The end of the poppet 34 disposed adjacent the forward end of the retainer sleeve 38 is adapted to telescopically receive the flexible sleeve 62 for relative movement under conditions to be hereinafter described. The flexible sleeve and the telescoping fit thereof around the poppet provide a distinct advantage in terms of manufacturing costs. The inside diameter of the sleeve and the outside diameter of the poppet can be manufactured with rather wide tolerances, with the subsequent collapsing and expanding of the sleeve during operation automatically effecting the desired tightness of t. Further, it will be apparent that the sleeve 62 serves to support the trailing end of the poppet and thus align the poppet in the housing and guide the movement thereof. A spacer 70 is provided within the flexible sleeve 62 at the end of the poppet to regulate and limit the rearward movement of the poppet during injection.

The poppet 34 further includes a relatively enlarged intermediate portion 72 having a forward, flat surface 73 and a curved rear surface 74, the latter forming a seat for a spring retaining member 76. A helical compression spring 78 seats at one end against such retainer and at its other end against an annular shoulder 80 formed on the retainer sleeve 38 immediately forward of the radial shoulders 54. The force of the helical compression spring 78 biases the forward end of the poppet valve to a seating position to prevent injection of the fuel from the nozzle 24, and during the injection period the spring is compressed, as will be hereinafter described.

As best seen in FIGS. 2 and 3, the forward end 82 of .the poppet 34 loosely fits within the forwardmost end portion 22 of the valve housing whereby fuel can be delivered through the annular chamber 83 formed therebetween to the forward end of the poppet. The poppet at such forward end 82 is further formed with a plurality of longitudinally extending grooves 84 to facilitate the delivery of the fuel to the forward end of the poppet. The extreme forward end of the poppet is conical shaped as indicated at 86 and is adapted to engage an annular edge 88 formed on the nozzle 24. Such edge contact, as well as the annular space between the poppet end 82 and the housing end 22, permits manufacturing without particular regard to close manufacturing tolerances, while at the same time providing highly satisfactory valve operation.

The nozzle 24 is internally threaded as indicated at 90 for mounting the nozzle on the exteriorly threaded forward end 22 of the valve housing. A passage 94, the inner end of which is defined by the edge 88, is formed in the nozzle, with the forward or outer end of such passage communicating with injector openings commonly designated at 96, the number and size of which can be varied as desired to achieve optimum fuel delivery to the combustion chamber. The nozzle 24 is further formed with an annular flat face 98 which is adapted to engage the adjacent end of the valve body thereby to accurately position and limit the mounting of the nozzle 24 on the forward end of the valve housing. As noted above, the particular design of the engine may require, for optimum operation, a nozzle having a particular injector opening arrangement, and the quick assembly and disassembly of the nozzle without necessitating replacement of the entire valve is an obvious advantage over present valve designs wherein the injector openings are formed in the valve body or in members which effectively constitute the valve body.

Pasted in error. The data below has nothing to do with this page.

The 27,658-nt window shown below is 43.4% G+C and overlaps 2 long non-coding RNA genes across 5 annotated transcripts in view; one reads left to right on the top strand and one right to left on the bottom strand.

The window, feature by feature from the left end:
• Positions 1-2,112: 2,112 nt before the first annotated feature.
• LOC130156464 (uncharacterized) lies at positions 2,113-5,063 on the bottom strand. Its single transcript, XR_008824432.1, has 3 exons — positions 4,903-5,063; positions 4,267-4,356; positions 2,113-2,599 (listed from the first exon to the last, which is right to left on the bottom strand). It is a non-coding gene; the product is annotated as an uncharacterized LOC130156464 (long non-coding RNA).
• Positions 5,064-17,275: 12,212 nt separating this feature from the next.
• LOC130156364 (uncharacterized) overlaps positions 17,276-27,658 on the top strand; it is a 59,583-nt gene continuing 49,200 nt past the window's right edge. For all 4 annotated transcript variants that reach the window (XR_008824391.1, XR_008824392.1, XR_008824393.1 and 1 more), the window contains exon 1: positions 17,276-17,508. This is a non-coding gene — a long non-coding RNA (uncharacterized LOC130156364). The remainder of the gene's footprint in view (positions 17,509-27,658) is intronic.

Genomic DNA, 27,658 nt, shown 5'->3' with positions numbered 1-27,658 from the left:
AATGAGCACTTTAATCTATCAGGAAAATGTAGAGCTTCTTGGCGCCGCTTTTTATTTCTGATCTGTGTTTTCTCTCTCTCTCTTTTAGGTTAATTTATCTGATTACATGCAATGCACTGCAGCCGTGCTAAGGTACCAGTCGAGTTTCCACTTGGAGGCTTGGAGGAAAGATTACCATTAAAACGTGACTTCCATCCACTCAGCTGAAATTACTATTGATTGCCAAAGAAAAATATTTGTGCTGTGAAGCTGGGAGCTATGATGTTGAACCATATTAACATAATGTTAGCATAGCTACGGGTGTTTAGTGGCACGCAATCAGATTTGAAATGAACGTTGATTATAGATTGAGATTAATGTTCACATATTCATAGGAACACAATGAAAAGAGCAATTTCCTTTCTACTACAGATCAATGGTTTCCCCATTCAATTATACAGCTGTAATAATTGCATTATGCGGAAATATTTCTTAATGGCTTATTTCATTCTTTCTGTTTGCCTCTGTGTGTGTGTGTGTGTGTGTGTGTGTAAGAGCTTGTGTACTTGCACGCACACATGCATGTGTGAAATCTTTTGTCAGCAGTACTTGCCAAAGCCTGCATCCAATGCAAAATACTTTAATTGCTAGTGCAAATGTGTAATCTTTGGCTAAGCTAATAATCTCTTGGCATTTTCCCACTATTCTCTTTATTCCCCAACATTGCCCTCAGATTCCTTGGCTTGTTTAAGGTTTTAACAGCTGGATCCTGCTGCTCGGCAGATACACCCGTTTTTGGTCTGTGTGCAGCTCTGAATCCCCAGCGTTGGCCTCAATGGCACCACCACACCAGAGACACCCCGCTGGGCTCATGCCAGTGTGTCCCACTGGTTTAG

The valve housing, in the regions surrounding the poppet 34 and the flexible sleeve 62, defines an accumulator chamber comprising a main section 100 and a forward, relatively smaller section 102 in both of which the pressurized fuel accumulates prior to injection, as will be presently explained.

The operation of the fuel injection valve just described is as follows. Assuming the poppet is seated following injection, fuel is delivered to the valve through the flexible supply tube 66 at operating pressures ranging up to 20,000 p.s.i. The fuel emanates from the end of the tube 66 into the area defined by the leading end of the retainer sleeve 38 and the adjacently disposed end of the spacer 70, with the flexible sleeve 62 defining the radially outer limits of such area. The fuel entering the described area, being at control line pressure substantially higher than the pressure in the accumulator following injection, will act outwardly against the relatively thin wall of the flexible sleeve 62 thereby expanding the same away from the periphery of the spacer 70 and poppet 34 sufficiently to permit the pressurized fuel to flow along the thus formed annular opening into the accumulator chamber. The entire accumulator chamber and adjoining passages 58 and 83 will eventually become filled or charged with fuel at control line pressure. The poppet remains seated against the annular edge or shoulder S8 during charging due to the combined forces of the spring 78 and the control line pressure.